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‘No Surprises Act’ goes into effect; Shreveport couple impacted by COVID hospital bills reacts

Published: Jan. 5, 2022 at 5:55 PM CST|Updated: Jan. 5, 2022 at 10:09 PM CST
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SHREVEPORT, La. (KSLA) - On Wednesday, Jan. 5, La. Senator Bill Cassidy spoke on his No Surprises Act, which establishes “consumers will have new billing protections when getting emergency care, non-emergency care from out-of-network providers at in-network facilities, and air ambulance services from out-of-network providers”, according to the Centers for Medicaid and Medicare Services.

“Surprised medical billing has either happened to you or to someone you know or it is going to happen to you,” Cassidy said. “You go in for an elective surgery from an in-network hospital but you’re not told until after the procedure that someone or something involved in your care was out-of-network or an ambulance takes you unconscious to an emergency room that’s outside of your insurance network. In cases like these, patients receive surprise medical bills that are ten-thousand, sometimes hundred of thousands of dollars that the insurance company won’t pay.”

Cassidy and a group of bipartisan lawmakers started working on the No Surprises Act in 2020 to end surprise medical bills. It was passed and went into effect on Jan. 1, 2022.

“The law protects patients from surprise medical bills for emergency services, post-emergency stabilization services, and non-emergency services provided by an out-of-network provider at an in-network facility,” said Cassidy. “Patients will only pay what they would if they are at an in-network facility. Now it does require health providers and insurers to work things out. It takes the patient out of the middle. If they want to fight, fight with each other. It’s a milestone in our effort to lower healthcare costs.”

Cassidy says too often, patients get blindsided by medical bills; he calls this a victory for patients. He adds the No Surprise Act can go towards COVID-related hospital bills. One study found that a person hospitalized with COVID could end up paying thousands of dollars in medical bills.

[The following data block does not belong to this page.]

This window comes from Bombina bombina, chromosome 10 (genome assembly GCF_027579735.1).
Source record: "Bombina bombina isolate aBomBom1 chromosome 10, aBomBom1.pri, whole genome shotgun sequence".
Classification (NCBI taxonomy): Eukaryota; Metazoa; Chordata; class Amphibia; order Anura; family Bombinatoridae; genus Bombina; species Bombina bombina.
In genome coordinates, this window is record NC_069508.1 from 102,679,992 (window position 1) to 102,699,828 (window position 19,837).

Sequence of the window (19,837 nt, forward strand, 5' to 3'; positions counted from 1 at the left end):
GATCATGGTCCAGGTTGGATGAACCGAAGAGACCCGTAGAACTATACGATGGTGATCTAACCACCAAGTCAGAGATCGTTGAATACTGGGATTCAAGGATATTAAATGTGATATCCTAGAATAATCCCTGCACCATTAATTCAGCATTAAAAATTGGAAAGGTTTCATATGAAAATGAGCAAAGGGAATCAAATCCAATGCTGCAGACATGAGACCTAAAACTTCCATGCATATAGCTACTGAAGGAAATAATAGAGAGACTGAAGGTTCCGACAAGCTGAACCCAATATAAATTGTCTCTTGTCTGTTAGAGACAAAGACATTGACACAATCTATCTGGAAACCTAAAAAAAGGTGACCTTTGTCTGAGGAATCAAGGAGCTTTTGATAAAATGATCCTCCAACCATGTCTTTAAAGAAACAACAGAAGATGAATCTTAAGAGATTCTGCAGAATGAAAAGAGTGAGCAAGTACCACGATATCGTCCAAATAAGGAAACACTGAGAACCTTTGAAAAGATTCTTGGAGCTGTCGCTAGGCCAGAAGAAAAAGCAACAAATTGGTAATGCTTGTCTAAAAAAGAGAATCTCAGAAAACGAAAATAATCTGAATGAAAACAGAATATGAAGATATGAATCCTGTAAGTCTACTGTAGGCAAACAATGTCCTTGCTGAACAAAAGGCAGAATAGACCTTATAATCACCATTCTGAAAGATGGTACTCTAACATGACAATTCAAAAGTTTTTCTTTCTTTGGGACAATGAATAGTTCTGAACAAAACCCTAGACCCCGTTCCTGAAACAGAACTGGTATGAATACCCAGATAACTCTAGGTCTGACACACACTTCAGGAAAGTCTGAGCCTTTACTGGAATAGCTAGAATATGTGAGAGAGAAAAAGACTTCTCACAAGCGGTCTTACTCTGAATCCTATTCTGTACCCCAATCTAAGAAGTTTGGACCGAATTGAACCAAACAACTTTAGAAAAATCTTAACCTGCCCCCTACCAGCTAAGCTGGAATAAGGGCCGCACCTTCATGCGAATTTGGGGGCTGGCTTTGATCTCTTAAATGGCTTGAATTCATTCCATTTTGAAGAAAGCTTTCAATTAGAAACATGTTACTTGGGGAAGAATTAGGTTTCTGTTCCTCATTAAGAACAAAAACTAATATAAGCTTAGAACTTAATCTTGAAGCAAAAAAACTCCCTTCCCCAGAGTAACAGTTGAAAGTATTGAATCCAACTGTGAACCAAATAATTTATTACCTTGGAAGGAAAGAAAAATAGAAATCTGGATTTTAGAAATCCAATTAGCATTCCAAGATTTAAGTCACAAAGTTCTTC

“Imagine you are brought to a hospital out-of-network or you to to an in-network hospital but the ER group has not signed a contract with the insurance company so you get a big bill for the out-of-network physician,” Sen. Cassidy said. “There are even instances that some equipment used can not be in-network. This bill addresses those situations. It also covers when you are about to go into an elective procedure and you are asked to sign a piece of paper before you’re rolled back stating you will pay any costs not covered by insurance. That could include a doctor who isn’t covered by your insurance and they can charge you whatever they want to charge you. This bill ends that practice.”

For people like Wendi and Johnny Winchel, this is great news. Both contracted COVID last year, but Johnny ended up with a worse case.

“He was diagnosed August 12,” Wendi said. “By then it had progressed so quickly he had to be hospitalized right away. They put him on the BiPAP machine for two weeks and he still was steadily declining. Every day he kept getting worse and worse and finally on August 26 the doctor came to me and say they had to put him on a ventilator immediately or he was going to pass that day.”

By that point, Johnny’s lungs were 80% filled with fluid and he was placed on a ventilator. He was given a 20% chance of survival.

“The next three weeks was touch and go,” Wendi said. “It was ‘he may make it through the night’ to ‘he may make it through the weekend’. We would have four really good days and them bam: he may not make it through the weekend. For three weeks it was a rollercoaster.”

Johnny started showing signs of improvement towards the end of September.

“When they placed the trach it was like a light switch flipped on,” Wendi said. “Improvement every day. It wasn’t much but it was baby steps.”

Johnny was able to me moved to an LTACH, or long-term acute care hospital in October and after 54 days, was taken off a ventilator. After five weeks they were moved to Willis-Knighton for rehab.

While the healthcare he’s been able to receive is invaluable, the bills do add up. The Winchel’s say they’ve only had a problem with one of their insurance companies, but they know many others who aren’t as fortunate.

“We haven’t started receiving too many of them yet,” Wendi said. “I’ve only received the bill from the first hospital, but thankfully insurance kicks in. He is retired military. It’s been very nice to have that and they have been great. They have approved anything and everything that we have asked for. My biggest goal was to get him where he needed to be. The rest I can worry about later. While we haven’t seen the other bills yet, we know they add up quick. One of his antibiotics was nearly $22,000 a bag and he had to have seven. I know some who have had COVID, passed and left that bill to their spouses. We know people who are struggling.”

Doctors told them Johnny will be able to go home next Tuesday to continue his recovery. Both say they are excited for when they can run their small business together again.

They say it’s been a long road to recovery, but they’re thankful for the treatment, as well as legislation like the No Surprises Act to help people like them.

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